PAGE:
Reading African-American science fiction writer Octavia E. Butler’s Parable of the Sower instilled in Ashley Chavez an understanding that “anyone and everyone” can make a change, she said.
As a St. Catherine University student leader participating in the university’s year-long integrated learning experience centered around Butler’s work, Chavez is among a host of students, faculty, staff, alumni and community members engaging in conversations related to the book’s themes of hope and change, transformative leadership, immigration, religion and more.
“So much of Butler’s work, particularly Parable of the Sower, is dealing with these very difficult contemporary issues that we’re facing,” said Dr. Tarshia Stanley, dean of the School of Humanities, Arts and Sciences at St. Catherine University and founding president of the Octavia E. Butler Society. “It’s a way into those conversations through the literature.”
Butler’s Parable follows the protagonist Lauren Olamina as she navigates a dystopian future shaped by climate change, resource insufficiency and wealth inequality.
Conversations throughout the campus have been “very powerful” so far, Stanley said, adding that the novel has provided a “common language” to approach issues that the campus and community are dealing with.
The integrated learning series at St. Kate has included book discussions, online learning presentations, and the Bonnie Jean and Joan Kelly Distinguished Scholar Lecture featuring a keynote by singer, composer, musician and producer Toshi Reagon. Reagon will soon return to campus with “Octavia E. Butler’s Parable of the Sower: The Concert Version” on April 26.
“We really have invited the community to be a part of this, not just the local community here in St. Paul, but the activist community in Minneapolis,” Stanley said. “Toshi is a good bridge for that because part of the way that she brings the opera to a place is that she comes early and she makes connections in the community. So the opera then becomes this culminating event where community is being created really.”
Zaynab Abdi, a third year honors student triple majoring in political science, international relations and philosophy, said while reading Parable, she questioned if the future would mirror the novel, as much of the text relates to our lives today.
“It was amazing and depressing at the same time,” she said of her reading experience. However, she found it interesting to explore the book’s themes and play on leadership, especially because Lauren was a younger person who had the power to make a change, Abdi said.
Abdi – who is a resident advisor and Student Senate Chair – also shared that conversations with some of her residents revealed that students see themselves in the book, particularly minority students who say Parable “spoke to them.”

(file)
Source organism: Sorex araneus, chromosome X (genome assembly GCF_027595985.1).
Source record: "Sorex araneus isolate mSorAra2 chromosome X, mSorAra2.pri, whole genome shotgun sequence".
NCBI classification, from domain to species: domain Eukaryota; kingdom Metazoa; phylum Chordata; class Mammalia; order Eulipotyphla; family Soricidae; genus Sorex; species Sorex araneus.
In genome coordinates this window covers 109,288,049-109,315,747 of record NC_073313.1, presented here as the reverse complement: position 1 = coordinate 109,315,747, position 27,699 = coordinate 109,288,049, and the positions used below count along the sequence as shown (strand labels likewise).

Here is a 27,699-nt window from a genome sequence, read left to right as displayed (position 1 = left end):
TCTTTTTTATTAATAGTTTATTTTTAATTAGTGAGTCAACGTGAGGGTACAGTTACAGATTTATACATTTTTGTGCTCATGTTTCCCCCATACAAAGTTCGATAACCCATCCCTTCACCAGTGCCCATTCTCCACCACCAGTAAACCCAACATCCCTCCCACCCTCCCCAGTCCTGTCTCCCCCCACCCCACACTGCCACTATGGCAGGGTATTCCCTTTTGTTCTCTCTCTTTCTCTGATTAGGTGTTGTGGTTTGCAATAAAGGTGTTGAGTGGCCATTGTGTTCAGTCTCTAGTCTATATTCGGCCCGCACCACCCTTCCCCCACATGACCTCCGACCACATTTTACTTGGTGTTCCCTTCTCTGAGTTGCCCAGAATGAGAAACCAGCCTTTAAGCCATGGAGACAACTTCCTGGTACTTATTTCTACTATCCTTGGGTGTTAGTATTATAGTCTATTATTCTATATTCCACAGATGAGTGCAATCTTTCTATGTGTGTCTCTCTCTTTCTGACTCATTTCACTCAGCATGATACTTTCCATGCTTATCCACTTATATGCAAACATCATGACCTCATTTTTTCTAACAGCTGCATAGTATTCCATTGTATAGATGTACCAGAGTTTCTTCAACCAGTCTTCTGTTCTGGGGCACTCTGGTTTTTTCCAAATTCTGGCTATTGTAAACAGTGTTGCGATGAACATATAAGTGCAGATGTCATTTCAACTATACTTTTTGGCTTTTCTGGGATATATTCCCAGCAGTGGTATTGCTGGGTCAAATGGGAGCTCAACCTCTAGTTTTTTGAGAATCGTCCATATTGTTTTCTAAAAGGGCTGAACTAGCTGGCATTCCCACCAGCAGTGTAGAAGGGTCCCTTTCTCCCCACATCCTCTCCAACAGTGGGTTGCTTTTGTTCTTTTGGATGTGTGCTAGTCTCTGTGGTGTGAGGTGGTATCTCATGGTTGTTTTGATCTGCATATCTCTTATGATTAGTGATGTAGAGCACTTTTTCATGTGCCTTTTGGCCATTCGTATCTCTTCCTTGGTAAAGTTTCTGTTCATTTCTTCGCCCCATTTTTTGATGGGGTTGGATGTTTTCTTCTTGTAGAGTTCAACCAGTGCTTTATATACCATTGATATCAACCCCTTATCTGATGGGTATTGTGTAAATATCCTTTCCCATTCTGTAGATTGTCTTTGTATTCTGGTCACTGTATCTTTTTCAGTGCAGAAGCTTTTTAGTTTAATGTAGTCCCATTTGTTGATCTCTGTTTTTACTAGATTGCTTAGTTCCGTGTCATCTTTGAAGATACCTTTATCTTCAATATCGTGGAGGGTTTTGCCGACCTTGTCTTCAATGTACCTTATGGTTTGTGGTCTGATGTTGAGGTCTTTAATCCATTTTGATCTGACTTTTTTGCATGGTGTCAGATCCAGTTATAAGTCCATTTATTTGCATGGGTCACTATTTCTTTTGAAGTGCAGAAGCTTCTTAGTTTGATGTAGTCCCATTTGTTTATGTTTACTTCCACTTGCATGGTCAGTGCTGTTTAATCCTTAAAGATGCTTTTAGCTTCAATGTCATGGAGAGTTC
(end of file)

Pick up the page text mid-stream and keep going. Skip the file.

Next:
Ashley Chavez, a public health major with concentrations in public policy and community health, similarly said she has grasped how Butler’s work has operated in other people’s lives just through reading Parable and listening to Toshi Reagon’s keynote.
While reading, Chavez said she views the text through the lens of a public health student and wonders what she would have done if she were Lauren, the book’s protagonist.
“There’s a lot of hope in the book that there can be change by anyone and everyone,” Chavez added, noting that she sees the novel as what our world looks like today. As External Affairs Senator on the Student Senate and team lead on the University Events crew, she hopes students feel a sense of belonging on campus as they immerse themselves in Butler’s book.
As for faculty, Dr. Amy Hamlin, associate professor of Art History at St. Catherine University, said conversations in small gatherings – particularly around Parable’s themes of immigration and privilege – have catalyzed conversations about curriculum reform at St. Kate’s.
“We are an institution that’s dedicated to social justice, and have a long history with that, but it’s not at an institutionalized level at this point,” Hamlin said. “What Parable has done has really encouraged our predominantly White faculty about how to de-center Whiteness in their curriculum and in their pedagogies as well.”
Hamlin said that, since starting the integrated learning series, she has noticed more willingness to be present and listen better.
Reflecting on St. Kate’s mission to educate women to lead with influence, Hamlin said conversations with Dr. Stanley, student leaders like Abdi and Chavez and others, have gotten people thinking about how Lauren embodies the institution’s mission in ways that “encourage us all to think better and more equitably of what transformative leadership can look like – and who can be a leader,” she said.
St. Kate leaders hope that students – regardless of their area of study – find connections to themes and activism in the novel that they can then be empowered to use in their careers and day-to-day lives, Hamlin said.
In addition, Stanley hopes people recognize the community building woven into much of Butler’s works and that they see Parable as an “entrée” to connect more directly with the campus itself, she said.
“It’s been really amazing to see people embrace this work,” Stanley said. “To have total strangers talk to me about Parable of the Sower is just awesome.”
Tiffany Pennamon can be reached at [email protected]. You can follow her on Twitter @tiffanypennamon.